I hope you found this article useful. If you need to discuss anything cap-related to do with your guitar drop us a line.

treble bleed guitar mod

You may have noticed that as you roll off volume you lose the treble end of your sound faster than the low end and you end up with a dark, muddy tone. There is a physics-related explanation, involving relative resistance and capacitance between potentiometers and pickups, but to be honest we don’t need to go into that here to get a practical understanding of the problem. Suffice to say that, as they are brought into play to reduce gain, volume potentiometers work raise resistance, creating what’s called a ‘low pass filter’ – low pitch is allowed to pass through and high pitch is filtered out of the signal to a higher degree.

This is more of an issue with single coil pickups than humbuckers and some people don’t ever notice it because they have their guitar turned up to ten all the time (that's me!). However, if it’s an issue for you, the way to resolve it is to employ a high pass filter which bypasses the volume potentiometer in the form of a treble bleed mod. As the name suggests, a high pass filter is the opposite of a low pass filter and allow through only high end pitch. This is achieved by placing the filter between the ‘in’ and ‘out’ lugs of the volume pot (the ones that aren’t connected to the back of the pot). It’s an easy mod to achieve as nothing else needs to be de-soldered.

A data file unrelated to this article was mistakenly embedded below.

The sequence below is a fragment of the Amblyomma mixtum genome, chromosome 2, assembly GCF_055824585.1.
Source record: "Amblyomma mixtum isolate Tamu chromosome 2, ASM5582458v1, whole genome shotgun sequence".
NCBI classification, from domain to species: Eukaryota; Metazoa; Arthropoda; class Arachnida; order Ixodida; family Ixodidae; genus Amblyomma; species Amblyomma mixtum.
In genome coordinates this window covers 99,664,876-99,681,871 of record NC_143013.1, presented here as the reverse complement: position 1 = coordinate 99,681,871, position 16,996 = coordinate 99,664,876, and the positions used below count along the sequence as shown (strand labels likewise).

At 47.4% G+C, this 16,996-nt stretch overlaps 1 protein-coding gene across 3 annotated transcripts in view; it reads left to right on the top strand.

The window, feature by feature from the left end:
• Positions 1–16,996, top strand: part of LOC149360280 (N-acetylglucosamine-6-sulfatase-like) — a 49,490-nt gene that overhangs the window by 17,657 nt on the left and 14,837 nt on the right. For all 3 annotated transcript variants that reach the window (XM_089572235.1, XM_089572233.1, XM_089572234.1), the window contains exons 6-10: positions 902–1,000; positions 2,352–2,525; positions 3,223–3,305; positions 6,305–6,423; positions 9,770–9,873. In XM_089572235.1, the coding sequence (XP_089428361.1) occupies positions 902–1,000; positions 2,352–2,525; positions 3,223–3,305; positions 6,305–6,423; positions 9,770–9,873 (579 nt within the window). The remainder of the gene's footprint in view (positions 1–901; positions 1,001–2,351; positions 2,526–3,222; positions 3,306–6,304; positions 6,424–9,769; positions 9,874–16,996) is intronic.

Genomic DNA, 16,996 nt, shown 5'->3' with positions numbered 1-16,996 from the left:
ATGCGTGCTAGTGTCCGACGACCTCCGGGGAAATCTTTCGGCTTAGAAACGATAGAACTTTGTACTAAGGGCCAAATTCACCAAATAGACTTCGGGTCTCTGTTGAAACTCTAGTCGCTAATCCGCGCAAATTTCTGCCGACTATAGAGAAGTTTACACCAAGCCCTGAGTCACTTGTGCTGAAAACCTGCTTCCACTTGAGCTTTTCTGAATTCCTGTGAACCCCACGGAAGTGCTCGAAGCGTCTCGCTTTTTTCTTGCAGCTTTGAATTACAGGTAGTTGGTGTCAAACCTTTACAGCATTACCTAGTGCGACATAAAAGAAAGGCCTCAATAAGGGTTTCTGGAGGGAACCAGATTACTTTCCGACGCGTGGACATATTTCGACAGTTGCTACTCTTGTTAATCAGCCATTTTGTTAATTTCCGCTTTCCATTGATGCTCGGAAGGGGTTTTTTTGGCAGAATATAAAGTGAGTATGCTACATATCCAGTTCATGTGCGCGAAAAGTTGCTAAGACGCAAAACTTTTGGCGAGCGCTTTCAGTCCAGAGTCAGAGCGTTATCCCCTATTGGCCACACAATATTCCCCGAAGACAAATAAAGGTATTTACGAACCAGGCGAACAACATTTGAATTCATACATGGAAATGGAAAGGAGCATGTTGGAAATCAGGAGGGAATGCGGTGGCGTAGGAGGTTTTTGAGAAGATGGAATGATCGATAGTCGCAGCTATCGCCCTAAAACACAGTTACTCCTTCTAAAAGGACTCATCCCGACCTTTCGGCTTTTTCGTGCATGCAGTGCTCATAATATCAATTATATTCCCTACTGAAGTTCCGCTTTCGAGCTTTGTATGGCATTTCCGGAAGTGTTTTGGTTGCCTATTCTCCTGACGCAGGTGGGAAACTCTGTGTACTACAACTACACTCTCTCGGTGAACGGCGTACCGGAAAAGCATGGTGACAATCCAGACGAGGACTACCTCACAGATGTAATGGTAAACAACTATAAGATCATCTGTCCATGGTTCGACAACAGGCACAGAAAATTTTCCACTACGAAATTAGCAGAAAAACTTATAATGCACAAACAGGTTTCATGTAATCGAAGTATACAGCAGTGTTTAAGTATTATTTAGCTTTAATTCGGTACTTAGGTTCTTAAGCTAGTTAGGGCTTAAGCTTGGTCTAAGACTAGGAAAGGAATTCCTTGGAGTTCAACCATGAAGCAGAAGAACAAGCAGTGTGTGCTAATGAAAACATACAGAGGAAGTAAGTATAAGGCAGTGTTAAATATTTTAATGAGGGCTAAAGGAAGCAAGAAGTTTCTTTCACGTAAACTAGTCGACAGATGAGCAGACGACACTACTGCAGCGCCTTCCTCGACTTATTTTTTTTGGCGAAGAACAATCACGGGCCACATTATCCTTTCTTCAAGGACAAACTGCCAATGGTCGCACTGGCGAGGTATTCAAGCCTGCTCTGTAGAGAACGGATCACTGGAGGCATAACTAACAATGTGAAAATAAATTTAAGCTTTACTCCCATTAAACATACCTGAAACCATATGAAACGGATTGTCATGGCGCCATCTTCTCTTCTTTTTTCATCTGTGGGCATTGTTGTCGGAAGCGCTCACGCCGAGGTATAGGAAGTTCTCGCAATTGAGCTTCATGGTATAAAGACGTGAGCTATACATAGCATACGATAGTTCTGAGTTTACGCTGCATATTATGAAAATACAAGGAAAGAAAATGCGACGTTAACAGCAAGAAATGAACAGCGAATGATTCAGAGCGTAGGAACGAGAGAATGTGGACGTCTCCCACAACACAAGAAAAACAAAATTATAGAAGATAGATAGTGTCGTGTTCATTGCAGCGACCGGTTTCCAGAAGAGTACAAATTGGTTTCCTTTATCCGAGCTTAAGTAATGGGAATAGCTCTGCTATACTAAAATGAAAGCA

There is a potential drawback with treble bleed, in that the guitars tone may become too bright when the volume is rolled off. But there are different varieties of treble bleeds so you can experiment with different schemes and values. There are three different treble bleed mod options (from left to right):

capacitors treble bleed circuits variations

1. A capacitor on its own, usually of a value between 500 – 1000 picofarads

2. A capacitor of between 1 – 2 nanofarads in parallel with a resistor of a value between 100 – 350k

3. A capacitor in series with a resistor (values below)

The capacitor on its own might create too much brightness for you as you roll off volume. Adding the resistor in parallel, the Seymour Duncan scheme, will attenuate the amount of treble pitch being passed through. Option 3, sometimes called the Kinman treble bleed (after its creator Chris Kinman), employs a resistor and a capacitor in series and is in my opinion the most useful solution (Fender agree and use it in their guitars). However, you might want to use option 1, a capacitor on its own, in a bridge pickup where you want to maintain the bite of the sound as you roll off to a greater extent. PRS use a cap only in their guitars. It’s all very subjective and in the ears of the beholder, so use whichever one you perceive to be the best for your guitar.

Values of the caps and pots are important, but within reason there’s no harm in experimenting. A lower value capacitor allows more highs through and a higher value resistor prevents them from going through. Chris Kinman recommends a balance of a 1.2nF polyester capacitor and a 130k resistor and recommends that you should match a low value cap with a low value resistor (or high with high).